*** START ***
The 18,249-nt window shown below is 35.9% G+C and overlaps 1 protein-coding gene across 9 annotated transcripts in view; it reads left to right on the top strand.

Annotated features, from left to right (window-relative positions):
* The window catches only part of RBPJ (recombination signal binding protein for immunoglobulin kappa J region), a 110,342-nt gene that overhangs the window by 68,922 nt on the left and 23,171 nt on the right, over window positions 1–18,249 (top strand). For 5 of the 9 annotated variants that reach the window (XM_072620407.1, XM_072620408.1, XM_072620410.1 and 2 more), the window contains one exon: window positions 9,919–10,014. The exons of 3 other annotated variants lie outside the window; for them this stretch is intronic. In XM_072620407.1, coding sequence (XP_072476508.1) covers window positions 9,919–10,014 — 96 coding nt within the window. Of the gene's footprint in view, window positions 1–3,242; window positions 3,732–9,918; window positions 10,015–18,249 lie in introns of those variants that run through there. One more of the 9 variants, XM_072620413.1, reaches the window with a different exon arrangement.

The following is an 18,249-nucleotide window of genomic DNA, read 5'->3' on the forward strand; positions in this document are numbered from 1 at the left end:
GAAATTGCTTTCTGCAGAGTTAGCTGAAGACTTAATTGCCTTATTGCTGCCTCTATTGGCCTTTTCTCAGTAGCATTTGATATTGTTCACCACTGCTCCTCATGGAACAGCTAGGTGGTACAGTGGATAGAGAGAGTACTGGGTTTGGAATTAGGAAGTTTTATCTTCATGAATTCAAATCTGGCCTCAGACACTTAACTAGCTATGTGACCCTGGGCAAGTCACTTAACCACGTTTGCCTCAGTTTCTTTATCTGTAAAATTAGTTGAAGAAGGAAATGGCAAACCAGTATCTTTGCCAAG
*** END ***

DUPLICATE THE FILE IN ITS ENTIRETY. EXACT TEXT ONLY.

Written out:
The 18,249-nt window shown below is 35.9% G+C and overlaps 1 protein-coding gene across 9 annotated transcripts in view; it reads left to right on the top strand.

Annotated features, from left to right (window-relative positions):
* The window catches only part of RBPJ (recombination signal binding protein for immunoglobulin kappa J region), a 110,342-nt gene that overhangs the window by 68,922 nt on the left and 23,171 nt on the right, over window positions 1–18,249 (top strand). For 5 of the 9 annotated variants that reach the window (XM_072620407.1, XM_072620408.1, XM_072620410.1 and 2 more), the window contains one exon: window positions 9,919–10,014. The exons of 3 other annotated variants lie outside the window; for them this stretch is intronic. In XM_072620407.1, coding sequence (XP_072476508.1) covers window positions 9,919–10,014 — 96 coding nt within the window. Of the gene's footprint in view, window positions 1–3,242; window positions 3,732–9,918; window positions 10,015–18,249 lie in introns of those variants that run through there. One more of the 9 variants, XM_072620413.1, reaches the window with a different exon arrangement.

The following is an 18,249-nucleotide window of genomic DNA, read 5'->3' on the forward strand; positions in this document are numbered from 1 at the left end:
GAAATTGCTTTCTGCAGAGTTAGCTGAAGACTTAATTGCCTTATTGCTGCCTCTATTGGCCTTTTCTCAGTAGCATTTGATATTGTTCACCACTGCTCCTCATGGAACAGCTAGGTGGTACAGTGGATAGAGAGAGTACTGGGTTTGGAATTAGGAAGTTTTATCTTCATGAATTCAAATCTGGCCTCAGACACTTAACTAGCTATGTGACCCTGGGCAAGTCACTTAACCACGTTTGCCTCAGTTTCTTTATCTGTAAAATTAGTTGAAGAAGGAAATGGCAAACCAGTATCTTTGCCAAG